‘Education, productive capacity including human resources development’ Republic of Korea
‘Provide professional education for all’ Haiti
‘Building capacities/skills’ Montenegro

Of those countries that specified priorities that did not include education, several of the country responses were very much environmentally focused, rather than citing priorities for human development which may have covered education; perhaps this is just a reflection of the SDG=environment / MDG=poverty split that still appears to surface now and again, rather than these countries’ disinterest in education.

What next?

Without taking our foot off the pedal to ensure that education remains a global priority in the post-2015 agenda, it is clear that we now need to move from a general and broad acknowledgement of the importance of education in the post-2015 framework to being more specific about what kind or level of education/skills we should highlight… What kind of post-2015 education /skills goal and targets do we want? What don’t we want (one answer: another vague goal like EFA Dakar Goal 3)? There have been several suggestions (e.g. by Save the Children, the Basic Education Coalition, The Global Campaign for Education U.S. Chapter and a few others), but we need more.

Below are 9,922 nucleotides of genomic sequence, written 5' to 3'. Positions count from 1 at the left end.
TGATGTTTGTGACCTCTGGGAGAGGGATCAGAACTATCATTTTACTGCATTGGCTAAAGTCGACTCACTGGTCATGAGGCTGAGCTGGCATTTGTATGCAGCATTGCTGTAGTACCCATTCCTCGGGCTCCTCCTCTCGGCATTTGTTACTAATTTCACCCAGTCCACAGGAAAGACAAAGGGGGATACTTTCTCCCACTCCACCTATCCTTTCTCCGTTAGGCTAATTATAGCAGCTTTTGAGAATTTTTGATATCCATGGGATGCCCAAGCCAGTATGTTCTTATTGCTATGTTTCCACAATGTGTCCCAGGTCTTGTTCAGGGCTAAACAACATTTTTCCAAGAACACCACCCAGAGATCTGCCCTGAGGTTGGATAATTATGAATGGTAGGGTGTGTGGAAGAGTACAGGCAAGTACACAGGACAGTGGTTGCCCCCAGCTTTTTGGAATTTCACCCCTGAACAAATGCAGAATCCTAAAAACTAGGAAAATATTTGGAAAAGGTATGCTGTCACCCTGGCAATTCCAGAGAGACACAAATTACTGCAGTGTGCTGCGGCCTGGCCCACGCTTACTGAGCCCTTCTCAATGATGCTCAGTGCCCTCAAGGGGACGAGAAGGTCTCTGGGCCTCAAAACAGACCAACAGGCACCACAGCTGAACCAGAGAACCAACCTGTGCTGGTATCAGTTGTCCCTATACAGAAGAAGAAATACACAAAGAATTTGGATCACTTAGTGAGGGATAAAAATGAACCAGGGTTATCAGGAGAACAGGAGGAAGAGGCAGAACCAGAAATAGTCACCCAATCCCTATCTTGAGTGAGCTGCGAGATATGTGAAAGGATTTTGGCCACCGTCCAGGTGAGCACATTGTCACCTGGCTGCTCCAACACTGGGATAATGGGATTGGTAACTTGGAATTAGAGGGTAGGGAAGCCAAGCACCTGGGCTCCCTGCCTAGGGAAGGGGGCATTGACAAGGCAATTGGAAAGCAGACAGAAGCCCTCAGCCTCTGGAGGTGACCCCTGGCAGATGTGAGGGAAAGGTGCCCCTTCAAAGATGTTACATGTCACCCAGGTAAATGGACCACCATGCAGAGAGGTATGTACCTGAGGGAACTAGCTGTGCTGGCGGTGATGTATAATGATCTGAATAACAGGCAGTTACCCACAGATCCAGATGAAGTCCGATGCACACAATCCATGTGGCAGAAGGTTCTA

And when we are thinking about specific goals, let’s try not to be too edu-centric about it: think education and vocational training, formal and informal, school and outside school.

Let’s also try not to be too aid-centric about all this; what kind of post-2015 framework or goals will get most traction in national government education and skills policy making?

How do we square this post-2015 circle?

Robert Palmer supports  the Editor of NORRAG News and runs NORRAG NEWSBite. Email: Tweets @SkillsImpact

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1 Response

  1. Mike

    I find it interesting and encouraging that, of the 27 governments whose responses included ‘education’, only 7 mentioned ‘vocational’ or ‘training’ or ‘skills development’. Unlike so many of the NORRAG and other articles on post-MDG and related issues, it seems that those who put together their countries’ responses tend not to confuse these two very distinct entities. Your article is entitled: ‘What Room for Education (and Training) in the Sustainable Development Goals?’ I infer from that that you too are recognising that they are as different as, let us say, chalkboards and cheeseboards.